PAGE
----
Molecular motors and ATP energy coupling

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The Hackney lab studies the mechanisms, regulation and structure of enzymes, with emphasis on the ways in which structure and mechanism are interrelated. Current research effort is centered on proteins that function as molecular motors, such as the conventional kinesin-1 ATPase, which moves a range of cargo molecules along tracks of microtubules from the interior of cells to the periphery.  A major goal is to account for the biophysical properties of kinesin, as a motor, based on its biochemical properties that couple the steps of ATP hydrolysis to the binding and conformational changes that produced movement and force, especially at the single molecule level. This study also relies heavily on single turnover experiments by stopped flow and FRET and other spectroscopic probes for binding and conformational changes. The rates in the hydrolysis direction have been determined, but it is much more difficult to determine the 'back' rates for ATP resynthesis because the hydrolysis reaction is so highly favored. An additional important approach is the use of isotopic exchange methods to determine these 'back' rates of ATP resynthesis that are needed to determine the free energy changes at each step.   Another area of emphasis is the regulation of kinesin.  Although each kinesin-1 has two motor domains and two tail domains, we discovered that only one of the two tail domains binds to the two motor domains to produce an autoinhibited 'half-site' complex.   In addition, many other ATPase-coupled machines have been discovered and investigation of their mechanism of action and regulation are being explored as new areas of focus.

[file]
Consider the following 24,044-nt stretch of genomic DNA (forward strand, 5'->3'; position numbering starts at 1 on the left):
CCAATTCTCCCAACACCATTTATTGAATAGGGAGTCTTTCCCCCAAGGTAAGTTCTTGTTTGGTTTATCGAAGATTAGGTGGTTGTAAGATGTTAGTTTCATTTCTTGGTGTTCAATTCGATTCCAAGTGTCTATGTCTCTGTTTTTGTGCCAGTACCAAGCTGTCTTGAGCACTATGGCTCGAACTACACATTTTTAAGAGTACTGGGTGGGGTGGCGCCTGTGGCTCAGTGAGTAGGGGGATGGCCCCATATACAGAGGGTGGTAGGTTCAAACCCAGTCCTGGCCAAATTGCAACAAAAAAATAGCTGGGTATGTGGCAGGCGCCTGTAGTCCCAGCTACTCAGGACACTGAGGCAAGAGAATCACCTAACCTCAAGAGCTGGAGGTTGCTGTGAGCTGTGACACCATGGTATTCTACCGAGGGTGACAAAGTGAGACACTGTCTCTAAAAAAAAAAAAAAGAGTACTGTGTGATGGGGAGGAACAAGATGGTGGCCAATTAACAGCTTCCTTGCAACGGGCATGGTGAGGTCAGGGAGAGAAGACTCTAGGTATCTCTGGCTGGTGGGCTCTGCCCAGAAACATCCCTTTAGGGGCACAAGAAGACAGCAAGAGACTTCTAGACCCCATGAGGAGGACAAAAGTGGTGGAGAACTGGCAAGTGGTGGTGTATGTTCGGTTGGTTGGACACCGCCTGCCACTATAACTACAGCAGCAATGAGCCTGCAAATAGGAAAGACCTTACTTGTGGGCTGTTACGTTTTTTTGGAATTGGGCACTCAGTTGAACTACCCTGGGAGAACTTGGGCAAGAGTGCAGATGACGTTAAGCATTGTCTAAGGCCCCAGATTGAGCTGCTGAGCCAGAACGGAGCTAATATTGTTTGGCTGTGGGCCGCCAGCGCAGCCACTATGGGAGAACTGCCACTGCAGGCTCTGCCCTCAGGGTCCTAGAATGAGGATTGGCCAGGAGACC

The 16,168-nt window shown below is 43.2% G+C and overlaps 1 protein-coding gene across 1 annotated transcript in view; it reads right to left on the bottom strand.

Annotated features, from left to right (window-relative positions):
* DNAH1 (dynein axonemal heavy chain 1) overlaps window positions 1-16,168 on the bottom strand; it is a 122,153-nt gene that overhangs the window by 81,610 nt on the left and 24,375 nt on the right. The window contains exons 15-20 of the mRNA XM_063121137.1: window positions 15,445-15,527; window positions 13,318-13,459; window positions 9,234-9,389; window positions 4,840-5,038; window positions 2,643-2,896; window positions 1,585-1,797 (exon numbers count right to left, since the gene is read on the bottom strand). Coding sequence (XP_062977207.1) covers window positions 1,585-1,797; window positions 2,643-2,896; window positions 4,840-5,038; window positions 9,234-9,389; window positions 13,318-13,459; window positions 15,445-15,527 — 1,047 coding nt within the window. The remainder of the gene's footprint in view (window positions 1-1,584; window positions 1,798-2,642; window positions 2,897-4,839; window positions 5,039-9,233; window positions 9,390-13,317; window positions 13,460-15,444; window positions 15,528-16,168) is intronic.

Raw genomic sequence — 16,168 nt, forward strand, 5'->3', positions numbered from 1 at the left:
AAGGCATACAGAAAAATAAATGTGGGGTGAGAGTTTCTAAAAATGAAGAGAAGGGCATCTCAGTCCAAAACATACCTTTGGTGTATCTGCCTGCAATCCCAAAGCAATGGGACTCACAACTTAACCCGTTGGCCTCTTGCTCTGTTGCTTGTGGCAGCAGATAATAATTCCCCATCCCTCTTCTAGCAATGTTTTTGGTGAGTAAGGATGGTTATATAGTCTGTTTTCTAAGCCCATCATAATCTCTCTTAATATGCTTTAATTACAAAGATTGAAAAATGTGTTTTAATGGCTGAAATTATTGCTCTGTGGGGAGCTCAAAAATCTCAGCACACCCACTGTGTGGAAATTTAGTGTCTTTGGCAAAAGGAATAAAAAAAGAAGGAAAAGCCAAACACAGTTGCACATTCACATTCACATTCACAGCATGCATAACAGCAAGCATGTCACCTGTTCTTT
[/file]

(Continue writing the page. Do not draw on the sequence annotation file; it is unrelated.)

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PhD 1975, University of California, Berkeley

Postdoctoral Training

University of California, Los Angeles


Department of Biological Sciences
Carnegie Mellon University

4400 Fifth Avenue
Pittsburgh, PA 15237

Phone: (412) 268-3244


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